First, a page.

The Aston Magna Festival: As the Masters Intended
By Robert Burke Warren
Time travel is possible after all. But instead of spaceships or portals, the musicians of the Aston Magna music festival, at Bard for three Fridays in June and two in July, use period instruments to perform Baroque and Classical works as they were played in the days before massive symphonies and concert halls; alongside violins, clarinets, and trumpets, Aston Magna incorporates the theorbo, the chalumeau, the harpsichord, and the viola da gamba, the sounds of which will transport you from the 200-seat Olin Hall to another era.
“There’s a sense of discovery,” says violinist Daniel Stepner, longtime artistic director of Aston Magna, which is celebrating its 41st season. “There’s something revolutionary about getting back to original scale, because our lives are so supersized, and we’re used to such huge volumes and stimulation.” Aston Magna not only renders this music in its original form; according to Stepner, “Our mission is also to deepen the appreciation of the cultural milieu, and the political history surrounding its creation.”
To that last point, Stepner offers a lecture one hour before each performance, during which he’ll discuss not only the instruments and vocal techniques of Aston Magna, but also the times in which the pieces were conceived and performed: For “The Art of the Chalumeau,” on June 14th, Stepner will cover the history of this haunting precursor to the more strident clarinet, as well as the zeitgeist of the early 18th century, when most of the evening’s music was commissioned by aristocrats. “The performers,” Stepner says, “like Beethoven, Bach, and Mozart, were not aristocrats. None of the big composers were. But the aristocrats were very interested in poetry, music, and literature. They had time. And the composers became intellectuals in their own time through contact with the aristocracy; the music they composed was often done at court or a large room in a castle, with maybe 50 to 100 listeners. It was only in the Industrial Revolution, with the middle class rising, that concert halls were enlarged. As the middle class grew, the halls were made bigger and bigger, and the instruments changed, made more penetrating.”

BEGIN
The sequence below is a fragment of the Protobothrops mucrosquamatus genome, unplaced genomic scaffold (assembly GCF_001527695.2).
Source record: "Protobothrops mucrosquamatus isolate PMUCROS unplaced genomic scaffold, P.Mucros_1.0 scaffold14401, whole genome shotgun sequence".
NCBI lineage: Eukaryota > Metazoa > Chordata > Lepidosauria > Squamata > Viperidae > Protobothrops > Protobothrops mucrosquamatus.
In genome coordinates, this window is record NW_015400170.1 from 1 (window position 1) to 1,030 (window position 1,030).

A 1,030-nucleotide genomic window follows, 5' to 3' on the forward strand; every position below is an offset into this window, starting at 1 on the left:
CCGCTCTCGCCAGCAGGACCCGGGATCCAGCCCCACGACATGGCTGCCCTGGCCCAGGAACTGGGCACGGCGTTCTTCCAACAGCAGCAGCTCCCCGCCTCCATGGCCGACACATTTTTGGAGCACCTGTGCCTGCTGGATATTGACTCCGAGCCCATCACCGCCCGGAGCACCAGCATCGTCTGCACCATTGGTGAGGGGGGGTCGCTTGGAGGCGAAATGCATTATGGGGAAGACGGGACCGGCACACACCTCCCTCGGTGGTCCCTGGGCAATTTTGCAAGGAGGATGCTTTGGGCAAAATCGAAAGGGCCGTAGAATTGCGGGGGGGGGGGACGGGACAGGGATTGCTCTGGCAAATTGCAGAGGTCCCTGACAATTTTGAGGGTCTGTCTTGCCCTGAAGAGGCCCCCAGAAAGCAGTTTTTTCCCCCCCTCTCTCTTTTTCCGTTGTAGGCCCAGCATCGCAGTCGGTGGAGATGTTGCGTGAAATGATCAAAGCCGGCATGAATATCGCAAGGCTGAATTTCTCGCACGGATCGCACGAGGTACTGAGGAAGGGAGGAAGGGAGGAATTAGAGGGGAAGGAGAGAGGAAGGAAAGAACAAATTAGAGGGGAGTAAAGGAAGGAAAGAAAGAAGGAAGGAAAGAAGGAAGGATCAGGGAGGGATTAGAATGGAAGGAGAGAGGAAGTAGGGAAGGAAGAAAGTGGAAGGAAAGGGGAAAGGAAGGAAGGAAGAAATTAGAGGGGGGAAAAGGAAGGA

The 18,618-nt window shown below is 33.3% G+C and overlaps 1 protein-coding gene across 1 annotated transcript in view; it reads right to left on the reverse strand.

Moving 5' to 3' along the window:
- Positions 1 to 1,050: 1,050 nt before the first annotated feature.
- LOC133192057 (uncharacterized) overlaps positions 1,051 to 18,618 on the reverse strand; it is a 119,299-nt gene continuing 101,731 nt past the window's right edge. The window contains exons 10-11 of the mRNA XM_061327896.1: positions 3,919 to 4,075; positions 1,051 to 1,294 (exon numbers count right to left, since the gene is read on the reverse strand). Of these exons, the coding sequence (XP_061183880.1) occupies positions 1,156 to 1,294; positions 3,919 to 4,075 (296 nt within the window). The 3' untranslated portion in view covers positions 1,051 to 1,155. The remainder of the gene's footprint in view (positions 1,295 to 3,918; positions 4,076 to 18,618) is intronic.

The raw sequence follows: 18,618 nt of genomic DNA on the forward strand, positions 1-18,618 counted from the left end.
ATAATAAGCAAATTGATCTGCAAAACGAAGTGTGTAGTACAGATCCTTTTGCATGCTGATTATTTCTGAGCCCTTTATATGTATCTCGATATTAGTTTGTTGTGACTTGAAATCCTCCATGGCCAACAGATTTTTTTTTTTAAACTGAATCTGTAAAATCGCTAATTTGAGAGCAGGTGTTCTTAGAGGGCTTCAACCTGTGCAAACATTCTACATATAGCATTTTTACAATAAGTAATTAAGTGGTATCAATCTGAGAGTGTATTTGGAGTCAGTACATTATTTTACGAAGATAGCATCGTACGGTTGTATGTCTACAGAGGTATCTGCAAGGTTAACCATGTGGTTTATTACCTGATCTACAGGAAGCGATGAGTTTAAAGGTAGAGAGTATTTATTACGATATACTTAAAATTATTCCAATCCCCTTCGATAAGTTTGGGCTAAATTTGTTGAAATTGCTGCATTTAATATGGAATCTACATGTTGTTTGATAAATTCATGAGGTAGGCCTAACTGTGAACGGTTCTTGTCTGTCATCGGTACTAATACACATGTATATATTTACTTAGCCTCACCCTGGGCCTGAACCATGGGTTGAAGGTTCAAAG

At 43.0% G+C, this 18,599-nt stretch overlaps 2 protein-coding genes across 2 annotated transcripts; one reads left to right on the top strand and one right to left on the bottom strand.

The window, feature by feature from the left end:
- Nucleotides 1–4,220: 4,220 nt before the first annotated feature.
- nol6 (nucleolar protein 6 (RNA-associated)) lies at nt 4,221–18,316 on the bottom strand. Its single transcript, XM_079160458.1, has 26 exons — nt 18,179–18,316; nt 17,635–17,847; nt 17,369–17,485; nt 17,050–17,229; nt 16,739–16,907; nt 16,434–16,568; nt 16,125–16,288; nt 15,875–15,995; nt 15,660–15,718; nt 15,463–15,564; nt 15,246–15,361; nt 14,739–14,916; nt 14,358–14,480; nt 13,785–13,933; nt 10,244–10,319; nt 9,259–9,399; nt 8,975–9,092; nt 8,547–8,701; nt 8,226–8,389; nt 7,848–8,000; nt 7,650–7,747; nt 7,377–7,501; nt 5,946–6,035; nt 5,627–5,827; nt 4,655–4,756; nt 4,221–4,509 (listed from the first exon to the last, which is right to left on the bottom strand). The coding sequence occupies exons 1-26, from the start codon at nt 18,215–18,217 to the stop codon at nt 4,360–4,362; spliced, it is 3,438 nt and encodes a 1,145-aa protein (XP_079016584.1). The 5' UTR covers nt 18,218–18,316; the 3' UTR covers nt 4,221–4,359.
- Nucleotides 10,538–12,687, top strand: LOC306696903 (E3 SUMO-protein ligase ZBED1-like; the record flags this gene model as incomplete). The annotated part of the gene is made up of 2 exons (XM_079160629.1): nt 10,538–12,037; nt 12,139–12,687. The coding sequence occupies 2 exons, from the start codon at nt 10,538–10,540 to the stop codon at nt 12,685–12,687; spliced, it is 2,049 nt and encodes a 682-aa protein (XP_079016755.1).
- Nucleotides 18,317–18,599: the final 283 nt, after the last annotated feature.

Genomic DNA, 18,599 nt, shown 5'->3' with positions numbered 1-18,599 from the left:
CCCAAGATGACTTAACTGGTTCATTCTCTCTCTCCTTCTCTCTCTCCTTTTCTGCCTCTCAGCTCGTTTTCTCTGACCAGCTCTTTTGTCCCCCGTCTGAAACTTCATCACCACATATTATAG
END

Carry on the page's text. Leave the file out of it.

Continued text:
The second concert, on June 21st, “J. S. Bach: The Six Sonatas for Violin and Harpsichord,” will feature Stepner himself on violin. Of Bach, Stepner says, “He was not a well-known composer in his time – an organist, teacher, and performer, yes, and a huge influence on Mozart and Beethoven. But his music wasn’t published until much, much later.”
More Bach will be on hand for the June 28 concert, “Masterworks by J. S. Bach and Marin Marais,” in which Aston Magna will revisit Bach’s second Brandenburg Concerto; they are the first period musicians to have undertaken the piece with the theorbo, the viola da gamba, and baroque trumpet, as Bach would have envisioned it. Frenchman Marin Marais (at right), a rock star of the court in his day (he had 19 kids), was master of the cello-like viola da gamba, which sets him apart from the keyboard virtuosi in this festival. He would sooner recognize his deeply expressive, bass-heavy music at Aston Magna than anywhere else.
For “Shades of Love Lost – Madrigals of Monteverdi and Wert,” on July 5th, audiences will be treated to the drama of the madrigal, which arose in 16th century Florence and was, in part, funded by the Medicis. It would evolve into the operatic aria.
The festival closes on July 12th with the inspired “Music From the Library of Thomas Jefferson.” Turns out our third president wasn’t just a genius politician, architect, and horticulturist, but also a violinist and keyboard player. “He played violin regularly in Paris when he was ambassador,” says Stepner. “He bought several keyboard instruments for Monticello, including the new invention, the fortepiano. [Which evolved into the modern-day piano.] He cataloged his music library himself. He had lots of early Baroque, but also Haydn, Mozart and J.C. Bach, Johann Sebastian Bach’s son, the more famous Bach at that time.”
How do people who’ve never heard music played on period instruments react to Aston Magna? Says Stepner: “If they know the music, then hear how we play it, with period vocal techniques, they’re fascinated, sometimes bemused by the differences. The differences are in balance and timbre, you hear a difference in the texture of the piece. It appeals to many people because of the clarity. People are thrilled with the intimacy of the music presented in the kind of venue for which it was originally intended. We are not loud. The human ear homes in, though. One hears details and subtleties. That’s part of the attraction.”
The Aston Magna festival: A trip to a time when subtlety and detail were the order of the day, a reprieve from the ever-increasing racket of the 21st century. See you there.
Friday evenings, June 14, 21, and 28,
and July 5 and 12 at 8 p.m.
Bard’s Olin Hall
Advance tickets: $35 ($30/seniors)
Students with valid full-time student ID, or under the age of 25, may purchase up to two $5 student rush tickets on the day of the performance.
Also at The Daniel Arts Center at Bard College at Simon’s Rock, June 15 and The Mahaiwe, June 29, both in Great Barrington.